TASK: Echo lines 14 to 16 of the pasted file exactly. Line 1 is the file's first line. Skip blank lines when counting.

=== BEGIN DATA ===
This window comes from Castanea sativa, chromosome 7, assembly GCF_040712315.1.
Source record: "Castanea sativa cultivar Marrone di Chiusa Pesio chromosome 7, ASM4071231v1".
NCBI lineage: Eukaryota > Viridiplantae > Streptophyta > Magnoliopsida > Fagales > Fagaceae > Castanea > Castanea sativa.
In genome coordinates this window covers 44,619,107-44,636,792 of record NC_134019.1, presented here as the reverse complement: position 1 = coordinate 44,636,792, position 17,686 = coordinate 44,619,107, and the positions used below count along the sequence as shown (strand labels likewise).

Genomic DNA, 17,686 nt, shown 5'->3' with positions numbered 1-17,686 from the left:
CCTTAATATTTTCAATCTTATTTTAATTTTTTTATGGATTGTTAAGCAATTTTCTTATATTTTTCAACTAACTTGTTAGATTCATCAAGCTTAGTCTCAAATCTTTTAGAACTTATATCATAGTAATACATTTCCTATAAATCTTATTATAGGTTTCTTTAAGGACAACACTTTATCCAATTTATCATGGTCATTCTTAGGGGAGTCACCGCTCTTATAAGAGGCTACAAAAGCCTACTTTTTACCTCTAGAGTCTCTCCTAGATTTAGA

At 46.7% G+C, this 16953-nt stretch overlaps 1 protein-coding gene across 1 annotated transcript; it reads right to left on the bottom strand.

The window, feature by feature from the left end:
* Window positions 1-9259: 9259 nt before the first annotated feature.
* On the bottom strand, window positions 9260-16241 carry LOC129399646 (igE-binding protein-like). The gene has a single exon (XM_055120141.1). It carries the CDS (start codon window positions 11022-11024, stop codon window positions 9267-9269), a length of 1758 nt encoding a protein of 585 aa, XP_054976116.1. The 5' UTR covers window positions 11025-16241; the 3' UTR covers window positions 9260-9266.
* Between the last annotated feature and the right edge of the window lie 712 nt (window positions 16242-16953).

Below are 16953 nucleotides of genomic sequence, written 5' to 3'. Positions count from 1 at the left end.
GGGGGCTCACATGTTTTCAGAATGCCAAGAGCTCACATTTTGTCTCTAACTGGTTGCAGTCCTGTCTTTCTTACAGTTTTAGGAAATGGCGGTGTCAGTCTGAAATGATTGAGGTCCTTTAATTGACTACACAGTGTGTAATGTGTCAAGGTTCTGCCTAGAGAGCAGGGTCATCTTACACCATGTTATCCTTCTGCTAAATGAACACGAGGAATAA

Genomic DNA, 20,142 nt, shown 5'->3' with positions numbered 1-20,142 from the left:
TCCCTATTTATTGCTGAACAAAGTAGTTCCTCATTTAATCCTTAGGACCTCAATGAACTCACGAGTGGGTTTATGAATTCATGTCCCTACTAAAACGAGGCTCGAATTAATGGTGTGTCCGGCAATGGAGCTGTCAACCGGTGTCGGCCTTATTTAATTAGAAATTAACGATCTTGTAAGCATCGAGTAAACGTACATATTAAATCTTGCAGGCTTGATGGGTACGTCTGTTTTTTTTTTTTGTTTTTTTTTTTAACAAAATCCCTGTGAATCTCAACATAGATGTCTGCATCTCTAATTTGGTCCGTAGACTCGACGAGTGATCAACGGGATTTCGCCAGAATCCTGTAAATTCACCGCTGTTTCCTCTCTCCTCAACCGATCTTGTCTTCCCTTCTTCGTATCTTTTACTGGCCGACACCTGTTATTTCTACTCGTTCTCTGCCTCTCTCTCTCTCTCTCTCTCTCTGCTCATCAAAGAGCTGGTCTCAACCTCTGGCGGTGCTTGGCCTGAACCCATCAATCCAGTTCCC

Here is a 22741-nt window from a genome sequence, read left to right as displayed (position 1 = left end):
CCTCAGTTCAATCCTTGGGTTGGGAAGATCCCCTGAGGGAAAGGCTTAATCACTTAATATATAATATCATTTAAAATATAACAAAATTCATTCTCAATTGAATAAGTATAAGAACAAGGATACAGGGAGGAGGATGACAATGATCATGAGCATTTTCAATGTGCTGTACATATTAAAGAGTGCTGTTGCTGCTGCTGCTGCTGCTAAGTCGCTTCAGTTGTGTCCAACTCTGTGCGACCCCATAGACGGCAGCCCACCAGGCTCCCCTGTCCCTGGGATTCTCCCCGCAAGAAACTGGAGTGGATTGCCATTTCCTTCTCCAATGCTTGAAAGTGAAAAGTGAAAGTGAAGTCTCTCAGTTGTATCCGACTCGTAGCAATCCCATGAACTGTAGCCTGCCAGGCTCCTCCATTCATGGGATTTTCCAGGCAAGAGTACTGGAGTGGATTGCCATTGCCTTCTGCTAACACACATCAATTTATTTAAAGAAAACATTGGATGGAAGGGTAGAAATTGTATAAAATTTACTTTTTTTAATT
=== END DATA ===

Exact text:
Genomic DNA, 20,142 nt, shown 5'->3' with positions numbered 1-20,142 from the left:
TCCCTATTTATTGCTGAACAAAGTAGTTCCTCATTTAATCCTTAGGACCTCAATGAACTCACGAGTGGGTTTATGAATTCATGTCCCTACTAAAACGAGGCTCGAATTAATGGTGTGTCCGGCAATGGAGCTGTCAACCGGTGTCGGCCTTATTTAATTAGAAATTAACGATCTTGTAAGCATCGAGTAAACGTACATATTAAATCTTGCAGGCTTGATGGGTACGTCTGTTTTTTTTTTTTGTTTTTTTTTTTAACAAAATCCCTGTGAATCTCAACATAGATGTCTGCATCTCTAATTTGGTCCGTAGACTCGACGAGTGATCAACGGGATTTCGCCAGAATCCTGTAAATTCACCGCTGTTTCCTCTCTCCTCAACCGATCTTGTCTTCCCTTCTTCGTATCTTTTACTGGCCGACACCTGTTATTTCTACTCGTTCTCTGCCTCTCTCTCTCTCTCTCTCTCTCTGCTCATCAAAGAGCTGGTCTCAACCTCTGGCGGTGCTTGGCCTGAACCCATCAATCCAGTTCCC

Here is a 22741-nt window from a genome sequence, read left to right as displayed (position 1 = left end):